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The Seven Deadly Sins of Political Punditry

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It’s high season for political punditry.   Pundits offer their take on who is ahead or behind and what every insignificant event or utterance means.  But before anyone gets too excited over what they spin,  their observations should be taken with a grain of salt because more often than not their analysis is faulty, corrupted by the seven deadly sins of political punditry.  What are these seven sins?

Confirmation Bias. 

People seek out information that confirms their pre-existing political biases and ignores that which contradicts it.  We surf the web and find memes which confirm what we already know to be the truth and repost and send to others.  One great example–the legendary meme that quotes Donald Trump in  a 1998 People Magazine story saying “If I were to run, I’d run as a Republican. They’re the dumbest group of voters in the country. They believe anything on Fox News. I could lie and they’d still eat it up. I bet my numbers would be terrific.”  To my Democrat friends the meme must be true but alas it is fake and there is no such story.

Cognitive Dissonance. 

Cognitive dissonance refers to the process of having or holding contradictory beliefs and the resulting stress in tying to reconcile and act upon them.  Look at how GOP presidentialswingcandidates and consultants put their best face on in supporting Trump, twisting over issues such as the recent controversy involving his attack on the Khans.  Or how liberals can embrace Clinton even though she supports the death penalty, free trade, and a muscular foreign policy.  One tool to relieve the pressures of cognitive dissonance is by appeal to confirmation bias–simply dismissing contradictory data or evidence.

Making Too Much Deal About the Polls. 

There are lots of reasons to question the infatuation of pundits with polls and how too much of a fuss is made over statistically  insignificant changes in their results.  Post RNC and DNC, a lot of noise was made in  terms of convention bumps and who was in the lead.  Historically presidential candidates get convention bumps but after a couple of weeks it fades.  No news here.  Pundits  nonetheless angst over them, especially when they pay for them and make them their main news story, such as what CNN has done recently.

Finally, aggregate public opinion polls in presidential races are meaningless–remember it is not the popular but the electoral vote that determines the president.  The race for the presidency is really 51 separate elections, of which only about ten really matter because that is how few swing states there are.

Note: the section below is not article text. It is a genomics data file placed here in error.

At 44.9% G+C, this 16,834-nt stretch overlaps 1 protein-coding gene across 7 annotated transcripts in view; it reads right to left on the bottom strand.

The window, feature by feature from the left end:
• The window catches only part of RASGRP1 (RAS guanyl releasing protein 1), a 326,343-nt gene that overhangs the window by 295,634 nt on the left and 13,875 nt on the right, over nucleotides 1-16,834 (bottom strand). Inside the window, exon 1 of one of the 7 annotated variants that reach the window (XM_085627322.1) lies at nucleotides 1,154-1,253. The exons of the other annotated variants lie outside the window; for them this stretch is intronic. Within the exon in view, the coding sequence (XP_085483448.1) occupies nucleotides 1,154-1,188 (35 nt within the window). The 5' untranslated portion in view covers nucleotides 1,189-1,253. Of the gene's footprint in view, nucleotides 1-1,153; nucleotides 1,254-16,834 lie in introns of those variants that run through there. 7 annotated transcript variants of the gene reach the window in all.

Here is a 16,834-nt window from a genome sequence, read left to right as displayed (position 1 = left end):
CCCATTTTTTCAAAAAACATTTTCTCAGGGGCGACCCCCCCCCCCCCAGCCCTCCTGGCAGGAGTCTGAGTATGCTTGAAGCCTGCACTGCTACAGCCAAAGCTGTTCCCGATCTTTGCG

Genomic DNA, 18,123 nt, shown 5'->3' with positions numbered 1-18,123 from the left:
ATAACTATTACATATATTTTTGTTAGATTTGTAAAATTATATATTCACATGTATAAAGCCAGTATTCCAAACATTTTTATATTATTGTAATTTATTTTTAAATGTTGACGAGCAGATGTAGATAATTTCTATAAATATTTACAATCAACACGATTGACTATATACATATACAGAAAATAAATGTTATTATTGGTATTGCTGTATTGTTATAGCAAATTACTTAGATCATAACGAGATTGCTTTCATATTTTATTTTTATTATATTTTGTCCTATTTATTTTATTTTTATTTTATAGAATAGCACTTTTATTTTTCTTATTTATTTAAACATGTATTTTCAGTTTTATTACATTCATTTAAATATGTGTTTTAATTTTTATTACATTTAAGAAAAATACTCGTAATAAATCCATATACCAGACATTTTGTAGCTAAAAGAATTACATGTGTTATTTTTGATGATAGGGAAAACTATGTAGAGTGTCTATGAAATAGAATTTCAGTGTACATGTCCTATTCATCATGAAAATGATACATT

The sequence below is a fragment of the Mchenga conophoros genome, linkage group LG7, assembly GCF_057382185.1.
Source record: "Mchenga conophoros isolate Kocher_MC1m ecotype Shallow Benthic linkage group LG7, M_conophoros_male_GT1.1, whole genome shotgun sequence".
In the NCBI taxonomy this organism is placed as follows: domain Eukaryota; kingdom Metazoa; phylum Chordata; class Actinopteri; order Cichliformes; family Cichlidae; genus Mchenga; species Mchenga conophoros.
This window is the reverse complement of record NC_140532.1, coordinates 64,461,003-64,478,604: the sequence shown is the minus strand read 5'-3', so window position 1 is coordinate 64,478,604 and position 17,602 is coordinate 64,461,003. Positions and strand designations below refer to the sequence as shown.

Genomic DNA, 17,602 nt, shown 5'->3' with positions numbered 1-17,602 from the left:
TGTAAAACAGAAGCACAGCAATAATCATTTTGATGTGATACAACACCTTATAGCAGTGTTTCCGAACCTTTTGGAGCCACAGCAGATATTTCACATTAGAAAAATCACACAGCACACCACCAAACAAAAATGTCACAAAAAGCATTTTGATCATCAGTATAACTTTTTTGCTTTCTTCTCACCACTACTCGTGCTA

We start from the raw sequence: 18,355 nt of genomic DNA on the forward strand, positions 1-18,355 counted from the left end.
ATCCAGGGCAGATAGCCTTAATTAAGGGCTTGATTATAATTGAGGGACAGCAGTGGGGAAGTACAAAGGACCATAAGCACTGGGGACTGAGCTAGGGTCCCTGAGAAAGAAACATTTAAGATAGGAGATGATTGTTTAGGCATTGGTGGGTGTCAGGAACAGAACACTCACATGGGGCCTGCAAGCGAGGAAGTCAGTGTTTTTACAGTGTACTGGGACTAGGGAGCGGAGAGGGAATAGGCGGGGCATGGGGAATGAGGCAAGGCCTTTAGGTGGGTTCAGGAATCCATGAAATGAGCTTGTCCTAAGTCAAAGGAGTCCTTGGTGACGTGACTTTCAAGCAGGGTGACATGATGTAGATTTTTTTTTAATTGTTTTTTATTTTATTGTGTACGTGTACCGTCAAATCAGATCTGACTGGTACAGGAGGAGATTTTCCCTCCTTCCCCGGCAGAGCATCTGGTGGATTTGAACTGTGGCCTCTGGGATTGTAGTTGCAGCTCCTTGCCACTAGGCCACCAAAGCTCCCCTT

Misuse of Statistics and Selective Quotations. 

Mark Twain once said there are three kinds of falsehoods–lies, damn lies, and statistics.  Political punditry excels in th art of creative lying with statistics.  Candidates do it by only quoting those statistics that support their views, ignoring those which do not.    They also understand that most people are confused by statistics, don’t know the truth, or simply will not bother checking the sources of claims made.

Pundits do the same, especially on all the cable talk shows. Look too at Facebook and the social media.  There is literally very little posted that anyone can really trust.  People repost stuff with full knowledge and reliance upon the belief no one will every check to see if facts are true–such as the Trump meme noted above. This is also the case with posting stories long after they were originally published and now out of context, conveying the impression that it is new when it fact it is out of date or simply wrong now.

Confusing Short and Long Terms Horizons. 

What is true or news today may not be true on election day let alone tomorrow.  The Trump-Khan controversy is a great example.  Yes, it is great news and copy today buts its longer term impact is unclear.  Polls that reflect convention bumps, as noted above, fade, and one should not read too much into short term fluctuations.   Many pundits love to declare events as game changers.   Rarely do we see something as a game changer when it happens and it may take a long time to appreciate what really matters in a campaign.

Thinking what Happens Between Boston and Washington is all that Matters. 

Richard Nixon was famous for asking whether it will play in Peoria.  His point was that what the pundits think is important within the Boston to DC corridor may simply not matter to folks in the rest of the country.  Pundits are too obsessed with inside baseball, thinking that what matters to them and their friends is what matters to the rest of the country. Pundits simply talk to one another.  Watch CNN, MSNBC, and FOX.  They have the same cadre of insiders talking to insiders, predictably saying what you think they would.

Reacting to the Reaction.

Finally, the inside baseball problem of thinking only what happens between Boston and Washington is closely related to the problem of reacting to the reaction, or to unverified rumors.  Too much punditry is about one pundit saying something and then others react to that statement and then others react to that reaction.  At some point pundity is not about real politics but instead is a game of reporting on who pundited about what.  Punditry becomes so wrapped up in itself that it defines its own truth and logic–punditry for the sake of punditry.

So there you have it–the seven deadly sins of punditry.  The next time you see a post on social media or a comment by a pundit on television or elsewhere watch to see how many of these sins they commit.

David Schultz, Professor in the Department of Political Science at Hamline University and editor of the Journal of Public Affairs Education (JPAE). His latest book is Presidential Swing States:  Why Only Ten Matter.

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